I am from the Brazilian state of Minas Gerais, and I still have family there. My father first came to the Vineyard to work as a painter and landscaper.
I am from the Brazilian state of Minas Gerais, and I still have family there. My father first came to the Vineyard to work as a painter and landscaper. My brother, mother, and I followed him 13 years ago. My brother began working as a carpenter for Gary Maynard at Holmes Hole. I saw he had steady work and good pay, and more than that, the job interested me very much. I wanted to build; painting and landscape work, like my father did, just wasn’t for me. I began as a journeyman, and after a few years I began learning from the other crew members … I have these skills because of the great crew members sharing their knowledge.
My life is here now; some people might not understand that completely, and if you ask another Brazilian they may say they miss certain things, but honestly, I feel I belong here more than in Brazil now. I do go back to visit some family, but after 13 years you start to develop roots in this community. My wife works at the walk-in clinic in Vineyard Haven, and my daughter was born here and is in school … this is the place we call our home.
Long hours and long work weeks are just part of the job. I try to balance the work with time for my family; taking my daughter or brother-in-law out on the kayak to fish is something I enjoy doing on my off-time. But I love what I do, day to day. Building is being able to say that what you are doing is adding something special to the Island.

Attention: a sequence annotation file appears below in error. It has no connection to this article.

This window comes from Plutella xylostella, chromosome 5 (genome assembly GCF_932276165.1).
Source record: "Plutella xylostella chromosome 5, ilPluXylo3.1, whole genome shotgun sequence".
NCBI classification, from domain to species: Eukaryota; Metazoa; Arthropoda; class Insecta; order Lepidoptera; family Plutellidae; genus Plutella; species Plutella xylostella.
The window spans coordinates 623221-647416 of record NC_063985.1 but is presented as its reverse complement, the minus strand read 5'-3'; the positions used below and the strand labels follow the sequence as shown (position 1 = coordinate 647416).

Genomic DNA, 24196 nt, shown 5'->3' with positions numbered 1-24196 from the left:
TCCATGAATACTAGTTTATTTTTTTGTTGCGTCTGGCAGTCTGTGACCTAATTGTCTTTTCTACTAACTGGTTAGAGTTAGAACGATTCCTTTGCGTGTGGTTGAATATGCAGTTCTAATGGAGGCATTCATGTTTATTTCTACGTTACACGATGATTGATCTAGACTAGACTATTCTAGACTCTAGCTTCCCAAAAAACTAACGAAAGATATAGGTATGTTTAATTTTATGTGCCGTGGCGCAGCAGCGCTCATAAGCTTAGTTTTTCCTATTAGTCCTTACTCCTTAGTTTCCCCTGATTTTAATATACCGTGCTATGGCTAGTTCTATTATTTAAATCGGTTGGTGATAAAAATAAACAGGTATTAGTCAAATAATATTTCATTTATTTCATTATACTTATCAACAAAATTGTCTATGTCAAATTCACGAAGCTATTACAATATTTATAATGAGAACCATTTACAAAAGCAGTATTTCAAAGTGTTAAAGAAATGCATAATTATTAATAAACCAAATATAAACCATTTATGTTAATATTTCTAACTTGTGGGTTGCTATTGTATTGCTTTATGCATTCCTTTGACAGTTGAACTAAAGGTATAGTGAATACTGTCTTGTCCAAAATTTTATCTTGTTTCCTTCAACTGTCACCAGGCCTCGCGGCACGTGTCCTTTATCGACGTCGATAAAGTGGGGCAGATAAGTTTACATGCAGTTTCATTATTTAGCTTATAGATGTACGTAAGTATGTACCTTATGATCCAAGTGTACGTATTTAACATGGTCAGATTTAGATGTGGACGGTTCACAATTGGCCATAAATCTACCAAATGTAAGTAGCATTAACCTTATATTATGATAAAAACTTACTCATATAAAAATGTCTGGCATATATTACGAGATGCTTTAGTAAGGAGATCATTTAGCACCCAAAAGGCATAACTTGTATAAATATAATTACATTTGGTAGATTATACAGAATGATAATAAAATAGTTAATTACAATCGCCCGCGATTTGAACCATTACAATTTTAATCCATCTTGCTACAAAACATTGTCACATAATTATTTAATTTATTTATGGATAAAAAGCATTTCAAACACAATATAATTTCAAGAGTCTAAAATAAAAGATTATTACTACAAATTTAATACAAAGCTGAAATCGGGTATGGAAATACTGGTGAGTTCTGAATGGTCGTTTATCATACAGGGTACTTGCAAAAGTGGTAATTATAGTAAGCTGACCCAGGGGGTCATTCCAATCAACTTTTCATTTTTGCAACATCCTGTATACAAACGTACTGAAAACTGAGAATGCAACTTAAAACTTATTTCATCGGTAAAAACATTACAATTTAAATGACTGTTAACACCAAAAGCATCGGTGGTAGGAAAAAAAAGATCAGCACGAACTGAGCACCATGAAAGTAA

There’s a lot of pride when the job is finished and you can turn around and say, wow, I did that. Then the homeowners come, and for many, this is their vacation home. You are building the place they come to relax and enjoy with their families — that is a very special thing. You can see it in their eyes when they come into the place you built. They are happy, and you feel happy for seeing it through.
Jason Forend of Gary BenDavid Builders
Personally, I absolutely love what I do. You start with nothing on the ground, just the bare materials, and when it’s finished, when you stand in the road and there’s this massive structure in front of you, that you built together as a team … it’s incredible.
We often spend more time together over the year than with our home families, there is a real brotherhood here, complete with little spats and fights, but we all know we have each other’s back.
That feeling hasn’t changed much from when I started down this path as a freshman at Plymouth South Technical High School. My love for carpentry began by being able to take raw wood and be creative, transforming it into something new — there’s a certain freedom in that. I never looked back.
Coming to the Vineyard to work for Gary has been a dream for me. My father lived here, so I would visit, but it was through a family marriage connection that I met Gary and he offered me a job. I feel so fortunate that I took the opportunity 14 years ago (almost to the day), and have been able to grow and learn so much over the years.
Our sole group of guys has been together for nearly a decade; this longevity is a huge asset to the company. We have become a family … because we often spend more time together over the year than with our home families, there is a real brotherhood here, complete with little spats and fights, but we all know we have each other’s back. We know each other’s next step. With clients as well, Gary makes such a comfortable and open working environment, there’s a real sense of community between all of us.